Feet Burst, 44" x 60", High Res

When questioning my personal process of chance in the context of generative AI, I have to ask if image prompts would have made the outcomes I eventually favored but had no idea I wanted in the first place. Without a doubt, through hours of prompts, AI would have definitely made hundreds if not thousands of suggestions. AI may have even unearthed the blazing gold color I eventually succumbed to. However, would the platform have convinced me to conflate an inflamed Christ figure with the “witch burnings” of thousands of women in the 1500 – 1700 centuries in the name of Christ that I eventually equated with the resulting Christ on Fire print series? I somehow doubt that I would have produced this series with AI or arrived at the eventual concept of the body of work if I didn’t accidently venture through my own process of failure and that of the unconscious creative mind.

Full Body Burst, Left Side, 44 x 60, High Res

Through my years of creative production, I am convinced that when producing work, artists draw from every corner of the creative process and deserve to experience the full range of chaos that creativity offers. I don’t compare a body of work produced with generative AI and another produced without AI to compare the aesthetics or to insist that one has a better outcome than the other, but to simply consider the differences in the creative process that may start to be implemented as we venture into the AI realm.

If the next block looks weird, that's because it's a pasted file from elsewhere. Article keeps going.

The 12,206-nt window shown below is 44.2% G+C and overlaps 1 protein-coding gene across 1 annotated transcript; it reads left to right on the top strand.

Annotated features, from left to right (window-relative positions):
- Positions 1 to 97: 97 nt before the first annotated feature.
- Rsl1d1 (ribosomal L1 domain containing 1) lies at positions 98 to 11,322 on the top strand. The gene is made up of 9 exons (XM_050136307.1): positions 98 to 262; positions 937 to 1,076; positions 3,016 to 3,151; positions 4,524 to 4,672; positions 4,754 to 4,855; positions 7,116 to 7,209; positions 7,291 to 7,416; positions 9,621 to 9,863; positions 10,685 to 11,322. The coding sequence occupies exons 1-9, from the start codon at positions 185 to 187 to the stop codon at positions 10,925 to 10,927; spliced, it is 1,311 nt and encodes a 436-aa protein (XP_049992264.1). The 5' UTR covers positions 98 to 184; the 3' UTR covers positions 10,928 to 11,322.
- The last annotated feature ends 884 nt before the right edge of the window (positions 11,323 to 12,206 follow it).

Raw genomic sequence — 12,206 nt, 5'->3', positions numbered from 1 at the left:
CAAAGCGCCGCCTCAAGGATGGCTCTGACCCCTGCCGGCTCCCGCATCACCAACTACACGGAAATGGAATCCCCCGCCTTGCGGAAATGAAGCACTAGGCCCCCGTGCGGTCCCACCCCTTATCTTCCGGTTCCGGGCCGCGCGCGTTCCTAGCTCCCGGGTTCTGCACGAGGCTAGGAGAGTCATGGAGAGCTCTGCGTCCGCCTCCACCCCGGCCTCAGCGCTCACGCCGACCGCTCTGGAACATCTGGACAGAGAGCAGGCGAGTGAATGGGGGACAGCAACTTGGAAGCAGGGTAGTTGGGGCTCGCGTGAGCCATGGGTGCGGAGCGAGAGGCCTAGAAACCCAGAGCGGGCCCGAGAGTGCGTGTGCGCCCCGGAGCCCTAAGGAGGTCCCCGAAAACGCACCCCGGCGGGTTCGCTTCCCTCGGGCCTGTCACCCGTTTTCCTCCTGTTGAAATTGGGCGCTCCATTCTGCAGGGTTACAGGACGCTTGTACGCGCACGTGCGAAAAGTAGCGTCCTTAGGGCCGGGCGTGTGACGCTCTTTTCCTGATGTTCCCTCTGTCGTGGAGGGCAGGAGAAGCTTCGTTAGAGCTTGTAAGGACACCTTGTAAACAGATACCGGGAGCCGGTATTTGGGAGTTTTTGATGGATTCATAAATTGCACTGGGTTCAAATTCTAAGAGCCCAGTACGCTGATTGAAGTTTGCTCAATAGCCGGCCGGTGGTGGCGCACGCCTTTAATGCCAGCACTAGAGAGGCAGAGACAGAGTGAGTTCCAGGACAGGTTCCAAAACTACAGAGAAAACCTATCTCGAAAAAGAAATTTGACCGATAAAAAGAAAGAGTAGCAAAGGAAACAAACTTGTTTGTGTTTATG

Within the rapid stream of images delivered through prompts, failure is not an option. As long as there are prompts, AI delivers every time. It may not deliver exactly what a user is looking for, but sooner or later through extensive editing, an artist will find what they want or an entirely new element of surprise that is deemed worthy of execution. Chance, accidents and intuition are very much part of the generative AI route, but I can’t help but feel that there are definite shifts taking place within the process where crucial elements of the creative process will be shed and others traded for the sum knowledge of humanity that beckons stronger than the sum total of the earth’s rare earth magnets.